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Combatting Real Estate Fraud: Insights from Industry Experts

Through our regular Market Insight Forums, Teranet is committed to connecting our customers and partners with industry experts to bring different perspectives and points of view together to foster dialogue and collaboration amongst industry professionals.

As March is Fraud Prevention Month in Canada we hosted two forums, the first of which was focused on how real estate, legal and lending professionals must remain vigilant against the rising tide of fraudulent activities that threaten our industry. During this forum a panel of experts shared key insights regarding prevalent fraud schemes, the need for a coordinated effort to combat fraud and strategies to mitigate risks effectively.

Teranet’s Senior Vice President of Registry and Property Solutions, Dil Grewal, led the discussion between Rebecca Hockridge, Director of Titles, Land Registration Services Branch, MPBSD, Ray Leclair, Vice President Public Affairs, LAWPRO, Asif Khan, Broker of Record, RE/MAX Prime Properties and Ariel Reyes, Detective Constable, Peel Regional Police.

Rebecca, Ray, Asif and Ariel discussed the need to focus on due diligence, the need for collaborative efforts amongst all parties involved in real estate transactions to thwart fraud and the important role education and awareness plays in identifying potential risks. If you’d like to watch the full discussion we have a link to a recording of the Market Insight Forum below, but here are a few key insights from our panelists:

  1. Rebecca shared that assessing the prevalence of title fraud is challenging due to discovery and reporting delays, but reports have increased in recent years. Most fraud occurs in refinance transactions, with some fraudulent sale schemes targeting tenanted or vacant investment properties. A troubling trend targets the elderly, with fraudsters pressuring them into unnecessary or overpriced home renovation contracts, financed through mortgages. Power of attorney fraud is also emerging as a trend, which involves forgery or alteration of documents.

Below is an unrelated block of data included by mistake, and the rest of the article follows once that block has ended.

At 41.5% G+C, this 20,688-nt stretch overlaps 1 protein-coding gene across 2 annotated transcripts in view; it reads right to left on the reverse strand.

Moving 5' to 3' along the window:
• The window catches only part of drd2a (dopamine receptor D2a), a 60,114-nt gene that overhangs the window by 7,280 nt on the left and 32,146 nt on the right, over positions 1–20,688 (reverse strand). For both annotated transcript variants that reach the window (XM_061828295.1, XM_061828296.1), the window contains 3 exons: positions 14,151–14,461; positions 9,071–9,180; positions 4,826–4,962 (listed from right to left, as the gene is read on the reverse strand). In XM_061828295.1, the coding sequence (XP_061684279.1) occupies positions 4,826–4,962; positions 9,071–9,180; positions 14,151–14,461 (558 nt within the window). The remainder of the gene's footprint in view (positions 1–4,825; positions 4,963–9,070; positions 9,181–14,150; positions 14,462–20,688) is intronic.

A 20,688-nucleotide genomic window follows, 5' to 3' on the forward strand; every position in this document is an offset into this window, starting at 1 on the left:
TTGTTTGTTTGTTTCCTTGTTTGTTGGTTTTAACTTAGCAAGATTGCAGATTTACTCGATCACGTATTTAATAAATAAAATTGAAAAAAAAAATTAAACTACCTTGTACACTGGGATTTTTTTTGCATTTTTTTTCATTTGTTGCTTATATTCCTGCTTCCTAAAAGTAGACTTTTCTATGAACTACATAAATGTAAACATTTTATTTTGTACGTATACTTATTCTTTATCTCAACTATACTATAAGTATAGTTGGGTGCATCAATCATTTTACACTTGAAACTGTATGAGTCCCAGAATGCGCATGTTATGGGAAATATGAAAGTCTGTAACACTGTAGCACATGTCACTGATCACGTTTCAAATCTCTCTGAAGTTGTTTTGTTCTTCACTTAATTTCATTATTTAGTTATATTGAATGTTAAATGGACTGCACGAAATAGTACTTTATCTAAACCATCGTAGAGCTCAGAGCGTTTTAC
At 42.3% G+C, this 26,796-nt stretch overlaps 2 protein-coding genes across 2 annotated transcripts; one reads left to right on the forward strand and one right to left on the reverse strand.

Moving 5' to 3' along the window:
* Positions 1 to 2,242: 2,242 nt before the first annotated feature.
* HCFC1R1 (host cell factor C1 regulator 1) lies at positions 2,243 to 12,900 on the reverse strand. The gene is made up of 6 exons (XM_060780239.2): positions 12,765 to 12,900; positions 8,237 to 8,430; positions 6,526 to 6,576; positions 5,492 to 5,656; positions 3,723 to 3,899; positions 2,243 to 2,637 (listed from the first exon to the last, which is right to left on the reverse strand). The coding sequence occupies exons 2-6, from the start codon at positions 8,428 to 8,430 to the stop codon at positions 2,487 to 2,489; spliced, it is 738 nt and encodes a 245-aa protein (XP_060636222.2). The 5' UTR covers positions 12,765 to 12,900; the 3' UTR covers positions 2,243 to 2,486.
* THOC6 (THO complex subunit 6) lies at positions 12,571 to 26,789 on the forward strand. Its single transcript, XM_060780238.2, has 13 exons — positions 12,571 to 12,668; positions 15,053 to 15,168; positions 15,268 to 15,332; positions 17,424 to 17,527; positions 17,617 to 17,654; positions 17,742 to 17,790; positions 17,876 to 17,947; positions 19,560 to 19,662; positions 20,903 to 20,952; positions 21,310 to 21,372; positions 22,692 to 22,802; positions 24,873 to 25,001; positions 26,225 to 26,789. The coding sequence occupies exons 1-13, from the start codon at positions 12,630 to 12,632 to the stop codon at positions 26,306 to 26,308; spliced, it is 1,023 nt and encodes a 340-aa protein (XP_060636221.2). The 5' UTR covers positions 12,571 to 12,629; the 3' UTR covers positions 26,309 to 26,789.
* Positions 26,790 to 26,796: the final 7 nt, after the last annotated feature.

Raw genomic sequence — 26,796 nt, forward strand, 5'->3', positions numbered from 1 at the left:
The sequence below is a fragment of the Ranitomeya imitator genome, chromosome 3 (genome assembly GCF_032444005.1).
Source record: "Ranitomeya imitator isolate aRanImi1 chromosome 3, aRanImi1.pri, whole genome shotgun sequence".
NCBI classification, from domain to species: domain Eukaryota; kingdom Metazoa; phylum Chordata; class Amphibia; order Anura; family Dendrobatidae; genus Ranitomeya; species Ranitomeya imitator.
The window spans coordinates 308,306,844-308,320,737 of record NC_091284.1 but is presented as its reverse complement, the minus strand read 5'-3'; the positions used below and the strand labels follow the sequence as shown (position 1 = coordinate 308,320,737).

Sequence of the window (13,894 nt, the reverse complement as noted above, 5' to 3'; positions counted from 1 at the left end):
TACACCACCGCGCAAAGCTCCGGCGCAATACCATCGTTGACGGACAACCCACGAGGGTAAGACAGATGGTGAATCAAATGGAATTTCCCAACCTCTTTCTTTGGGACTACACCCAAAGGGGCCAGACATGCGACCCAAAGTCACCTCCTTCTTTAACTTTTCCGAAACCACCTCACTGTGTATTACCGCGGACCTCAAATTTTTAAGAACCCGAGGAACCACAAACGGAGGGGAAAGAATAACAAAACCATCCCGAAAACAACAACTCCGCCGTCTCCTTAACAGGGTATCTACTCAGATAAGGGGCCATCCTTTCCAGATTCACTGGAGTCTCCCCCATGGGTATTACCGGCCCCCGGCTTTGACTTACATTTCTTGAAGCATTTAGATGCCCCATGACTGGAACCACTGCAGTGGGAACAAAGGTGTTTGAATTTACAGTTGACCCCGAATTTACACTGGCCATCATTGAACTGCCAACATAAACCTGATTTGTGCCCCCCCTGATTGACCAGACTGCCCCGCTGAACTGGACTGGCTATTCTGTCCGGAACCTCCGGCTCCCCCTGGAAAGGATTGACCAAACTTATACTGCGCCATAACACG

2. Fraud is on the rise as perpetrators become more creative which makes proper due diligence crucial. By conducting thorough due diligence and maintaining open communication channels, discrepancies can be uncovered before they escalate. Asif reminded attendees to trust their instincts and that “if it seems too good to be true or seems that it’s a fraudulent transaction, it probably is.”
  3. Real estate, lending and legal professionals shouldn’t rely solely on verifying the ID that’s provided to them upfront and stay alert to signs of fraud. Rebecca recommended going off script, which means “ask questions in conversation about the property, about the transaction, and just take a piece of information that you’ve already been given and ask a further question about it. At the beginning of my career, I remember being told, if you have any doubts about the client, ask them for their library card. And I’m not suggesting that you all go out and ask your clients for library cards. But the point is a good one, which is don’t just fall into a routine and ask what is expected. Ask something that they aren’t prepared for and see what answer you get.”
  4. Constable Detective Ariel Reyes pointed out that a repeated theme throughout the forum was confirmation and shared that fake IDs are used not only for opening bank accounts but also for establishing multiple businesses. Collaboration and information sharing with regulatory agencies are crucial to identifying and stopping fraudulent activities. If you believe you have a fraudulent case to report, gathering detailed information, such as driver’s license numbers and social media handles, aids in investigations. Even small details like email addresses can be valuable to law enforcement. Reporting suspicious activities to authorities preemptively is encouraged, as it facilitates prevention rather than post-fraud investigations.

Ray ended the session by stating that it is widely believed that because the number of fraudulent cases is very small compared to the millions of transactions that are completed each year it’s not something to worry about. He went on to say that “I compare fraud to the lottery. There’s a very little chance that I’m going to win the lottery on Friday night when they pull the draw. But if they do, it’ll have a great impact on my life. And fraud is the same thing.” While the cases of real estate fraud are low the impact of fraud is huge, which is why all parties involved in real estate transactions need to remain vigilant as we work to mitigate this increasing risk together.

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